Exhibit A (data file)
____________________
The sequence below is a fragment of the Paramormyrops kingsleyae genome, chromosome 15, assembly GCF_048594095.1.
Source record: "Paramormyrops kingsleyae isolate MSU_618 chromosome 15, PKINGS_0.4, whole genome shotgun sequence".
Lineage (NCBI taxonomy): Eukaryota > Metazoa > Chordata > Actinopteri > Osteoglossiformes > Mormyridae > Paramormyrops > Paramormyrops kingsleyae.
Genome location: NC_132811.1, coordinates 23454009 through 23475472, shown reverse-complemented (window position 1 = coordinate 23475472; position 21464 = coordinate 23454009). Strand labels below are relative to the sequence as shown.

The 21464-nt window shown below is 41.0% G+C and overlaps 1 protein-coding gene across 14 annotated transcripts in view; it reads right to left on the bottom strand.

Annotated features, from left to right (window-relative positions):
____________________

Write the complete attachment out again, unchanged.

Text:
The sequence below is a fragment of the Paramormyrops kingsleyae genome, chromosome 15, assembly GCF_048594095.1.
Source record: "Paramormyrops kingsleyae isolate MSU_618 chromosome 15, PKINGS_0.4, whole genome shotgun sequence".
Lineage (NCBI taxonomy): Eukaryota > Metazoa > Chordata > Actinopteri > Osteoglossiformes > Mormyridae > Paramormyrops > Paramormyrops kingsleyae.
Genome location: NC_132811.1, coordinates 23454009 through 23475472, shown reverse-complemented (window position 1 = coordinate 23475472; position 21464 = coordinate 23454009). Strand labels below are relative to the sequence as shown.

The 21464-nt window shown below is 41.0% G+C and overlaps 1 protein-coding gene across 14 annotated transcripts in view; it reads right to left on the bottom strand.

Annotated features, from left to right (window-relative positions):